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Here’s what a Bitcoin address does (and why you definitely shouldn’t reuse it)

Addresses are built to receive, not to store

Welcome to Hard Fork Basics, a collection of tips, tricks, guides, and advice to keep you up to date in the cryptocurrency and blockchain world.

Using a Bitcoin BTC address for the first time is definitely cool, but it’s also a little confusing. Is it a wallet? Is it a username? Well, it’s neither.

Bitcoin addresses are not all that complicated, but they are a little strange. Let’s demystify the whole thing by explaining what actually happens when you interact with Bitcoin addresses.

(Hint: You don’t store Bitcoin in an address!)

A Bitcoin address is a destination

A Bitcoin address is a string of letters and numbers that represents a destination on the Bitcoin network, nothing more.

There are a few different kinds of Bitcoin addresses, and all do the same thing: Point to where Bitcoin needs to be sent.

Bitcoin addresses are only really used when receiving Bitcoin. Unlike our real-world addresses, they are only meant to be used once. The idea is that for each Bitcoin transaction, receivers will generate a unique, single-use address to provide senders.

It’s much better to think of an address as a method of directing Bitcoin during a transaction, instead of where you store it. Let’s step through an example.

I want to send some Bitcoin to Matt, who has a reputable Bitcoin wallet app installed on his phone. He has requested that I pay him some Bitcoin that I owe.

Matt uses his Bitcoin wallet app to generate a new, unique address. This function is available in almost every good Bitcoin wallet. Keep in mind, it’s specifically for this occasion. Bitcoin addresses are single-use.

Matt should feel comfortable in sharing his newly-generated Bitcoin address, as they don’t actually contain any sensitive information (as long as you generate a new one for every transaction).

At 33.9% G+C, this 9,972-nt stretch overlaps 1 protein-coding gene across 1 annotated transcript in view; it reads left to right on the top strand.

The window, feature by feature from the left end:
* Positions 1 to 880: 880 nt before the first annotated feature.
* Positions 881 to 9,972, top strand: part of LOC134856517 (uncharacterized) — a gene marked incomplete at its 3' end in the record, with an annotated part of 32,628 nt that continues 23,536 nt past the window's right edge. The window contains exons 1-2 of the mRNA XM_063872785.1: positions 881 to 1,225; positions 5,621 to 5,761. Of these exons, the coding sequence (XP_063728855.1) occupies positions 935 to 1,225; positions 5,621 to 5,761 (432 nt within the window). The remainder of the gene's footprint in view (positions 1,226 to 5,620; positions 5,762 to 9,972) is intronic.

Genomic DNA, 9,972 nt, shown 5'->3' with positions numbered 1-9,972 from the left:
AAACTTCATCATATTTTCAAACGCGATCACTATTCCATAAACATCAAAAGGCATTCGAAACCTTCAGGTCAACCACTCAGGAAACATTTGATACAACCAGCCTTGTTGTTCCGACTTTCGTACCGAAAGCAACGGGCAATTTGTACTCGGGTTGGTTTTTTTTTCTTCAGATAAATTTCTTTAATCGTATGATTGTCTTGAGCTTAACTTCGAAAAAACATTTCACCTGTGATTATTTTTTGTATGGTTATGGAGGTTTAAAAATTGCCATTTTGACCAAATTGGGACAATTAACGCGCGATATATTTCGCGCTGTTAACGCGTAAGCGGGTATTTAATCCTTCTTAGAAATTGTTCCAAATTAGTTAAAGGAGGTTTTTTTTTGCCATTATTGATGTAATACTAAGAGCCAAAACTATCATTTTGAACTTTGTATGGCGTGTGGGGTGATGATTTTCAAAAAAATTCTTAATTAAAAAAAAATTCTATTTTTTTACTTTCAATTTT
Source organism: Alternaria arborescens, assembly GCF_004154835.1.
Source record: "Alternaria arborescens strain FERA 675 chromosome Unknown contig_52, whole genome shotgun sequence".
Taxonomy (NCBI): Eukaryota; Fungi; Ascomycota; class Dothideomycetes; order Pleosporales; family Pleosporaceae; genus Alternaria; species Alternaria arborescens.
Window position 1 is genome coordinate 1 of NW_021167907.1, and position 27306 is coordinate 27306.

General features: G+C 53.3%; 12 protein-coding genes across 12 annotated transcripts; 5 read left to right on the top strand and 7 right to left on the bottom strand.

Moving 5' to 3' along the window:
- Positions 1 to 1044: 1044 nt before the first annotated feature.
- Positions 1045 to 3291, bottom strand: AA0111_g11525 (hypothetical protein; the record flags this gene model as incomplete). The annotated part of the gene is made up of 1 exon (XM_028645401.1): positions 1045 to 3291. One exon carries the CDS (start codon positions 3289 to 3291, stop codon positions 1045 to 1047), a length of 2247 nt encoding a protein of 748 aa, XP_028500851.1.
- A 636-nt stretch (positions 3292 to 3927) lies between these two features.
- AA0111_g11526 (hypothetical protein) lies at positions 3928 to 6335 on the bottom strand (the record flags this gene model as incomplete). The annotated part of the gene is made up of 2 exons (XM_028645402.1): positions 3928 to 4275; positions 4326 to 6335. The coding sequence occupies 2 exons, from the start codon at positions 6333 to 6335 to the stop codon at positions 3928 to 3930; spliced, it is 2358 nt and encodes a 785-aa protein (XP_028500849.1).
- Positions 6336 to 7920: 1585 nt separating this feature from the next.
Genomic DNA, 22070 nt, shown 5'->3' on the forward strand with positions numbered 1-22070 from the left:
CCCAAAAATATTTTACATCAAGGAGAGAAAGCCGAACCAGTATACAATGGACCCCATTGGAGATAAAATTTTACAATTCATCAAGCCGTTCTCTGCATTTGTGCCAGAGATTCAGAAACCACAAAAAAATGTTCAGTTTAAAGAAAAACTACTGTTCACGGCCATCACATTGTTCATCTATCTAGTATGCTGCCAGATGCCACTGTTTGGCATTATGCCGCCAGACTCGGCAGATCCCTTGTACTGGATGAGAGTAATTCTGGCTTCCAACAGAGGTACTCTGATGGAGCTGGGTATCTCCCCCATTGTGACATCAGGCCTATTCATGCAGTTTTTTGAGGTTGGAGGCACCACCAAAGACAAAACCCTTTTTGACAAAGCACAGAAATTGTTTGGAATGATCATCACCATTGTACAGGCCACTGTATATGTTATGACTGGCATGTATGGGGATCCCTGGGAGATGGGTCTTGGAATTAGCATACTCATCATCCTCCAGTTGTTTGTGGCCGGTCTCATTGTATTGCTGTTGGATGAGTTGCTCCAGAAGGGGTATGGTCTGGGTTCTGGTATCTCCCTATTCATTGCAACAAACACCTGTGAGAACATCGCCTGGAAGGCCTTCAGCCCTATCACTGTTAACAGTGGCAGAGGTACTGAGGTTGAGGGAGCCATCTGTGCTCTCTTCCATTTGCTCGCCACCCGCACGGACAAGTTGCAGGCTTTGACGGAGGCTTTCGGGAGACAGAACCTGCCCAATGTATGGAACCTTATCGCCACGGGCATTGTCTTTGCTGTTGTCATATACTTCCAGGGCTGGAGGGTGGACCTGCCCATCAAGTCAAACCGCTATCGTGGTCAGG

Now that I have Matt’s brand-new, one-time Bitcoin address, I simply plug it into my own Bitcoin wallet when prompted during the sending process. It’s worth copy pasting the address – it needs to be exact, as transactions can’t be undone!

Et voila! That’s it, your transaction has been sent off for confirmation and the life-cycle of Bitcoin address is complete.

You can’t return to sender

One curious aspect of Bitcoin is it doesn’t actually track from where transactions are sent.

Unlike a typical letter, which includes a return address, Bitcoin transactions do not.

In Bitcoin, the closest thing to a from address is the last address the Bitcoin was sent to. But that doesn’t always point to the right person.

This is a design choice decided by Satoshi Nakamoto, geared towards protecting the the privacy of Bitcoin users by removing the ability to link transactions to each other.

To explain, let’s return to the example. A week after the original transaction, I notice that I have accidentally sent Matt too much Bitcoin. Now, he actually owes me some Bitcoin.

If Matt simply returns the Bitcoin to the previous address it was sent to (before him), believing it actually would actually lead back to my Bitcoin wallet, Matt would be relying on dangerous assumptions, particularly as to whether I am still using that Bitcoin address.

For instance, I could have lost my phone, or had it stolen. In this case, the last-sent-to Bitcoin address no longer belongs to me, but the phone-thief.

This is exactly why it’s necessary to generate brand new Bitcoin address for every transaction – it eliminates dangerous assumptions and keeps Bitcoin from being lost in cyberspace (remember, Bitcoin transactions cannot be reversed!).

The smart thing would be to create my own unique Bitcoin address, just for the occasion, providing it to Matt for safe, one-time use, and then never again.

Remember: For Bitcoin transactions to be robustly secure and without reliance on assumptions, you have to request a fresh, unique Bitcoin address for each transaction – especially for repeat recipients!

Published November 5, 2018 — 16:36 UTC

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